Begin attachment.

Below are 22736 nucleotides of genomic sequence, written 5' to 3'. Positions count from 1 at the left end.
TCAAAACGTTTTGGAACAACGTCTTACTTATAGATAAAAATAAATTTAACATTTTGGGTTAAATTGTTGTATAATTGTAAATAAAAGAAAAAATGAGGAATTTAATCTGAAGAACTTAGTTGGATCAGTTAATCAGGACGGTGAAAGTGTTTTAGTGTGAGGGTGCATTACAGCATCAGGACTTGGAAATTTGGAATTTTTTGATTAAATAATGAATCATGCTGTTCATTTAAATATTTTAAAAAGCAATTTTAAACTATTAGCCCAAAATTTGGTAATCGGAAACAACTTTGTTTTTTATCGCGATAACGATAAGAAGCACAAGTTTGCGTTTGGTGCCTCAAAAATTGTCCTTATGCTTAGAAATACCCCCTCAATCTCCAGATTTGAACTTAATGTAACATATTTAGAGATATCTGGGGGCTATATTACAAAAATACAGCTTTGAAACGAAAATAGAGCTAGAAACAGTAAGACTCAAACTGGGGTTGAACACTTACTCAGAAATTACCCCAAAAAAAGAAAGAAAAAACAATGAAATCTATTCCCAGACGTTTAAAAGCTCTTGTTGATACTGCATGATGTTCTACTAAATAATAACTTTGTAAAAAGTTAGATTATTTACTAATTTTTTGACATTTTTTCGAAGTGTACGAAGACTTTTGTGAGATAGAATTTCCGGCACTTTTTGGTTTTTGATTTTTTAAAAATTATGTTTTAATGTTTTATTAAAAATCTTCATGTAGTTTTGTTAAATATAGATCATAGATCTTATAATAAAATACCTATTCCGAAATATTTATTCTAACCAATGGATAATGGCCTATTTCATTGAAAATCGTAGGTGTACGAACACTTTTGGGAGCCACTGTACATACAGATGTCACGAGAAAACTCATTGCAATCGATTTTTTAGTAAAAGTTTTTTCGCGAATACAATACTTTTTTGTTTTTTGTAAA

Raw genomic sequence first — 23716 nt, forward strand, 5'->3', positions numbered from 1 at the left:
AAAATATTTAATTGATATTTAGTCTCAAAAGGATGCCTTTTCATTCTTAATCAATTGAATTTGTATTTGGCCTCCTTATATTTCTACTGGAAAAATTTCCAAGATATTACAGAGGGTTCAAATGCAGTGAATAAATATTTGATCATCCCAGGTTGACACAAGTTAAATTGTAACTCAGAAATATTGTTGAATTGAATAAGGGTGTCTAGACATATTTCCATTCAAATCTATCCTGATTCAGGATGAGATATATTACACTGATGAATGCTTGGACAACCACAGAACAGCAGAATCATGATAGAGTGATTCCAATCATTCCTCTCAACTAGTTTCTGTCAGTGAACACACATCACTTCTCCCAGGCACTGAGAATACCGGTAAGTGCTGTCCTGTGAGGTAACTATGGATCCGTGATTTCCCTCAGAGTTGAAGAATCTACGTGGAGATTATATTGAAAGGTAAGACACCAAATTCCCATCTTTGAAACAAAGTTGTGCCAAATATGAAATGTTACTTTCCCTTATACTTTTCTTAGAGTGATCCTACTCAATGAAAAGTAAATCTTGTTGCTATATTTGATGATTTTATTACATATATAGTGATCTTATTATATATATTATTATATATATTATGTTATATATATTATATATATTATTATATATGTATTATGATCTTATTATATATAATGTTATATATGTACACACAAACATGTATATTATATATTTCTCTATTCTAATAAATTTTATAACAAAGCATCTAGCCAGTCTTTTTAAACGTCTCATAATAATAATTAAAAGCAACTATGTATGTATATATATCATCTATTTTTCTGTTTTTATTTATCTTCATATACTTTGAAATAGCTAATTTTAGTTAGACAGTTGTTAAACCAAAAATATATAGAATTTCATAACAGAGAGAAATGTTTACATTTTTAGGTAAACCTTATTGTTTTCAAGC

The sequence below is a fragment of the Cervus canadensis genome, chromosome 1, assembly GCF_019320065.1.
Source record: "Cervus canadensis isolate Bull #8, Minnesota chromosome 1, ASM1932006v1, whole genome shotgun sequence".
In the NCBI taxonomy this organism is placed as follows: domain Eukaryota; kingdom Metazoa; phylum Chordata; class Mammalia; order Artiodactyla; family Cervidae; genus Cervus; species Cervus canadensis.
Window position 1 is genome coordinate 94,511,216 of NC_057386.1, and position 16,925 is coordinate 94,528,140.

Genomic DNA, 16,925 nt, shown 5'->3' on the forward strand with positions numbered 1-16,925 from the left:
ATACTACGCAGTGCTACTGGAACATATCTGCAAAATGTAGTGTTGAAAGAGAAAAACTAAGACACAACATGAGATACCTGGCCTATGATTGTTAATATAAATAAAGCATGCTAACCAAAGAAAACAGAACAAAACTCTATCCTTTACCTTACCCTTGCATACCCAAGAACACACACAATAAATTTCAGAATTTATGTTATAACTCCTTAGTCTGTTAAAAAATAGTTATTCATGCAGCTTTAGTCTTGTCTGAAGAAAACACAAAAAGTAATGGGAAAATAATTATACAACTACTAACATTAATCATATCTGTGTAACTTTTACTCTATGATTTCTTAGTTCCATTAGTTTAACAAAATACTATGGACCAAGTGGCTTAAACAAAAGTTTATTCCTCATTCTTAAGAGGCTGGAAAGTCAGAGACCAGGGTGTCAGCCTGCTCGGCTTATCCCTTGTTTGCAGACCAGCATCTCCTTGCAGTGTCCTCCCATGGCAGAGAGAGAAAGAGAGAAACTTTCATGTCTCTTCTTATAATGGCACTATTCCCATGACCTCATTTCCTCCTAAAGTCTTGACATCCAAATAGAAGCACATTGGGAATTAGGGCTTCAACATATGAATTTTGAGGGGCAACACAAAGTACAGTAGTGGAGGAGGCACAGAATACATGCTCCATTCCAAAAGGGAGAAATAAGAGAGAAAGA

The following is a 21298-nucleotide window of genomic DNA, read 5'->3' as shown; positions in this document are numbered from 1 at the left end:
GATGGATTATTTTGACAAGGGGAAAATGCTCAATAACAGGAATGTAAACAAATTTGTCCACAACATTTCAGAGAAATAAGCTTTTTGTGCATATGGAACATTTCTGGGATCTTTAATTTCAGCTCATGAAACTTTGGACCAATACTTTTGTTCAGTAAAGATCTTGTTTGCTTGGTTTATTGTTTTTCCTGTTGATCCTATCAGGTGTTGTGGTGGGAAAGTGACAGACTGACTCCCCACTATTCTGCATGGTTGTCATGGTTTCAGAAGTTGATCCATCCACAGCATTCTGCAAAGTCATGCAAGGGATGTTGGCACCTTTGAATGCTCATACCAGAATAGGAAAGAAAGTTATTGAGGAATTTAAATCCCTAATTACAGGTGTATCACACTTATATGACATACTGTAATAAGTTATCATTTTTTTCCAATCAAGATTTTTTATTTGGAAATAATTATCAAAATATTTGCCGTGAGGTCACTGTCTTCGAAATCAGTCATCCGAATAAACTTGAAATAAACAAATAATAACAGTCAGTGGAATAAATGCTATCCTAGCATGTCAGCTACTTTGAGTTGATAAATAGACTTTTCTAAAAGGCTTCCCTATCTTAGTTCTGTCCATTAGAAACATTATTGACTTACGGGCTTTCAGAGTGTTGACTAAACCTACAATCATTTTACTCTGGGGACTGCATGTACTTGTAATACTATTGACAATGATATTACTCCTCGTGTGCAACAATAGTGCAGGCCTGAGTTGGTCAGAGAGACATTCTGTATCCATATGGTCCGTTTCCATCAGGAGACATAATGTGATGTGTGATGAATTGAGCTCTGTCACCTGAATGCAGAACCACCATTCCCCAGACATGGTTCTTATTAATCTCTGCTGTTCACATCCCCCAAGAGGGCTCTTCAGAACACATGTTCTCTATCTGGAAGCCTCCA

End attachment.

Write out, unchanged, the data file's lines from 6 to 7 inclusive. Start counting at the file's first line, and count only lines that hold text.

Source record: "Cervus canadensis isolate Bull #8, Minnesota chromosome 1, ASM1932006v1, whole genome shotgun sequence".
In the NCBI taxonomy this organism is placed as follows: domain Eukaryota; kingdom Metazoa; phylum Chordata; class Mammalia; order Artiodactyla; family Cervidae; genus Cervus; species Cervus canadensis.